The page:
- TTARA supports simplifying and centralizing the application and reporting requirements of the state’s current incentive programs.
Principles. The state’s primary role over unclaimed property is to aid in returning it to its rightful owners; it is not to raise money for the state or to punish businesses. Amounts turned into the state should be tied to specific records and not based on sampling.
- TTARA supports reasonable requirements for businesses to maintain unclaimed property records for a period not to exceed seven years.
- TTARA opposes the use of third-party contractors to audit unclaimed property records.
School Finance and Education
Principles. All Texans are entitled to a quality education that provides them with the skills needed to achieve their greatest potential. School curricula must be rigorous and rewarding, meeting the diverse needs of our students, economy and society. Schools should have relatively equal access to a level of funds that enables the provision of a desired level of measurable academic achievement through an efficiently-managed system. School districts should be accountable to taxpayers and their communities for the money they spend and the results they achieve. Educators and administrators should work collaboratively within and across school districts to ensure that all may learn and benefit from best practices and shared services.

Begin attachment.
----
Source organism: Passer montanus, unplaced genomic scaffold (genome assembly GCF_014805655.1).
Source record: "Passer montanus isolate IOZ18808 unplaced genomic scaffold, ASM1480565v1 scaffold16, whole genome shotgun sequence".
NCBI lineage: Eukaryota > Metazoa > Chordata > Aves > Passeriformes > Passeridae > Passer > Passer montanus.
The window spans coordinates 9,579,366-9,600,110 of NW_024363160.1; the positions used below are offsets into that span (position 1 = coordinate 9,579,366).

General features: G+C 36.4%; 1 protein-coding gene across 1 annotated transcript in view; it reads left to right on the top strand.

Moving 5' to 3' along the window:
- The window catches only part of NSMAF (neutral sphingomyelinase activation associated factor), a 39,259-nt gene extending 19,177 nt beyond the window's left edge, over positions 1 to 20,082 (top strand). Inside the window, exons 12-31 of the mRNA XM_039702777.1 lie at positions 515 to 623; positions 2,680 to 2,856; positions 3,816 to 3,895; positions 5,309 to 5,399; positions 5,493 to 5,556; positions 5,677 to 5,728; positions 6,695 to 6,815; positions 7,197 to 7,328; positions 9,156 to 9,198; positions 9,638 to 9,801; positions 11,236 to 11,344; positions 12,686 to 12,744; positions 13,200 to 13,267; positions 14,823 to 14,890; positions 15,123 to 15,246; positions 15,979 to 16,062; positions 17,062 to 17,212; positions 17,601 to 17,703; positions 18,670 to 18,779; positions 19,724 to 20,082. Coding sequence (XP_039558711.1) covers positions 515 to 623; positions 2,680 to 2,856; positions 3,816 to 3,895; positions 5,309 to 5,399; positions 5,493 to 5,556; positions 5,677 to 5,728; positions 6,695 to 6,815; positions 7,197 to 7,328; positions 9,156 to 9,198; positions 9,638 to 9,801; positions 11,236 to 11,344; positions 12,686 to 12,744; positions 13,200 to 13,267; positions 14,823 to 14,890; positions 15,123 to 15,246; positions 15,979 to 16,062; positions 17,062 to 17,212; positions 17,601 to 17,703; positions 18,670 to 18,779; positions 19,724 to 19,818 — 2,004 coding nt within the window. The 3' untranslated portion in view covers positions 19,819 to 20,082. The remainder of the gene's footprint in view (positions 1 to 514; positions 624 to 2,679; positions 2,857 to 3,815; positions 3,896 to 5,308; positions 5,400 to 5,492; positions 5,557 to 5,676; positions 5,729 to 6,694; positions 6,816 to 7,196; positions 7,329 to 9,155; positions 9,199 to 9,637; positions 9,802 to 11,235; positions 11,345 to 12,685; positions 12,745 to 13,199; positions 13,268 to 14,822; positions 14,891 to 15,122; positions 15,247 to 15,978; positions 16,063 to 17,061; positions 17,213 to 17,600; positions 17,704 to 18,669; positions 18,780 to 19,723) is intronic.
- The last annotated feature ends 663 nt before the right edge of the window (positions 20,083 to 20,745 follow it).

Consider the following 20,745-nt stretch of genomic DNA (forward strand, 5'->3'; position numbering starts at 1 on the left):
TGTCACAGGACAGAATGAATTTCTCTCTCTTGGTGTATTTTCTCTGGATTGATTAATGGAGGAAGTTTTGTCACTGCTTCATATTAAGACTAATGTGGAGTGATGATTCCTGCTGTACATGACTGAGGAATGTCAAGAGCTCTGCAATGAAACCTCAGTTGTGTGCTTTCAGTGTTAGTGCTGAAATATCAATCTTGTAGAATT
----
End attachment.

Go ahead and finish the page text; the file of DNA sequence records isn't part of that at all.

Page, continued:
- TTARA supports voter approval of taxes levied for enrichment purposes above a reasonable level.
- TTARA supports a sufficient and appropriate level of funding necessary to efficiently provide an education that allows all students to be successful.
- TTARA supports updating elements of the formulas used in calculating school funding if there is a reasonable expectation that it will result in increased student achievement or student skills.
- TTARA opposes changes that would lessen the current level of funding equity in the school finance system.
- TTARA opposes financing public schools with a split property tax roll that treats business and residential property differently.